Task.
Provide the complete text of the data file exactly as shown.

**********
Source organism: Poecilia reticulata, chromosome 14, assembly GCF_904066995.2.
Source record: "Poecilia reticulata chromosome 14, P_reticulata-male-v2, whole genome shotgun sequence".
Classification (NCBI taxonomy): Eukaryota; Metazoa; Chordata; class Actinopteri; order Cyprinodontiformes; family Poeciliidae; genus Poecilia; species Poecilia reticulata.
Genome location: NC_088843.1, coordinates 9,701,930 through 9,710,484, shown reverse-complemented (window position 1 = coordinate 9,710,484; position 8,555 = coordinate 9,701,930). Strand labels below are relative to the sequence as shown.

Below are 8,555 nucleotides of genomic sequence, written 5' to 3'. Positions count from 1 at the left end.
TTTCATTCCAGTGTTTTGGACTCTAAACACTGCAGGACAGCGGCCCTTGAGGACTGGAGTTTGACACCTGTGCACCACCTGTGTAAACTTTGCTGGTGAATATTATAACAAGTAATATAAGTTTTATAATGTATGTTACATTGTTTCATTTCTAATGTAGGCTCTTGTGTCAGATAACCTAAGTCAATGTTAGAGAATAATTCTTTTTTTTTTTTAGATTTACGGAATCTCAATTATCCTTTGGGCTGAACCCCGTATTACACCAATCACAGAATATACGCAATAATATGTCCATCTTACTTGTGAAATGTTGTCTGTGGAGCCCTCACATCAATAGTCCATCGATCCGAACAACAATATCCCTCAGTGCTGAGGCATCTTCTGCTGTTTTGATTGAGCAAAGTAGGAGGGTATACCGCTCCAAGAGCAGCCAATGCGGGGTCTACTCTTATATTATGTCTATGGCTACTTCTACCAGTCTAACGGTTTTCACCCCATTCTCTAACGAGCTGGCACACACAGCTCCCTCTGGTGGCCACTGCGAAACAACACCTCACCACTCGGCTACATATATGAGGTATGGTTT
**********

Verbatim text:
Source organism: Poecilia reticulata, chromosome 14, assembly GCF_904066995.2.
Source record: "Poecilia reticulata chromosome 14, P_reticulata-male-v2, whole genome shotgun sequence".
Classification (NCBI taxonomy): Eukaryota; Metazoa; Chordata; class Actinopteri; order Cyprinodontiformes; family Poeciliidae; genus Poecilia; species Poecilia reticulata.
Genome location: NC_088843.1, coordinates 9,701,930 through 9,710,484, shown reverse-complemented (window position 1 = coordinate 9,710,484; position 8,555 = coordinate 9,701,930). Strand labels below are relative to the sequence as shown.

Below are 8,555 nucleotides of genomic sequence, written 5' to 3'. Positions count from 1 at the left end.
TTTCATTCCAGTGTTTTGGACTCTAAACACTGCAGGACAGCGGCCCTTGAGGACTGGAGTTTGACACCTGTGCACCACCTGTGTAAACTTTGCTGGTGAATATTATAACAAGTAATATAAGTTTTATAATGTATGTTACATTGTTTCATTTCTAATGTAGGCTCTTGTGTCAGATAACCTAAGTCAATGTTAGAGAATAATTCTTTTTTTTTTTTAGATTTACGGAATCTCAATTATCCTTTGGGCTGAACCCCGTATTACACCAATCACAGAATATACGCAATAATATGTCCATCTTACTTGTGAAATGTTGTCTGTGGAGCCCTCACATCAATAGTCCATCGATCCGAACAACAATATCCCTCAGTGCTGAGGCATCTTCTGCTGTTTTGATTGAGCAAAGTAGGAGGGTATACCGCTCCAAGAGCAGCCAATGCGGGGTCTACTCTTATATTATGTCTATGGCTACTTCTACCAGTCTAACGGTTTTCACCCCATTCTCTAACGAGCTGGCACACACAGCTCCCTCTGGTGGCCACTGCGAAACAACACCTCACCACTCGGCTACATATATGAGGTATGGTTT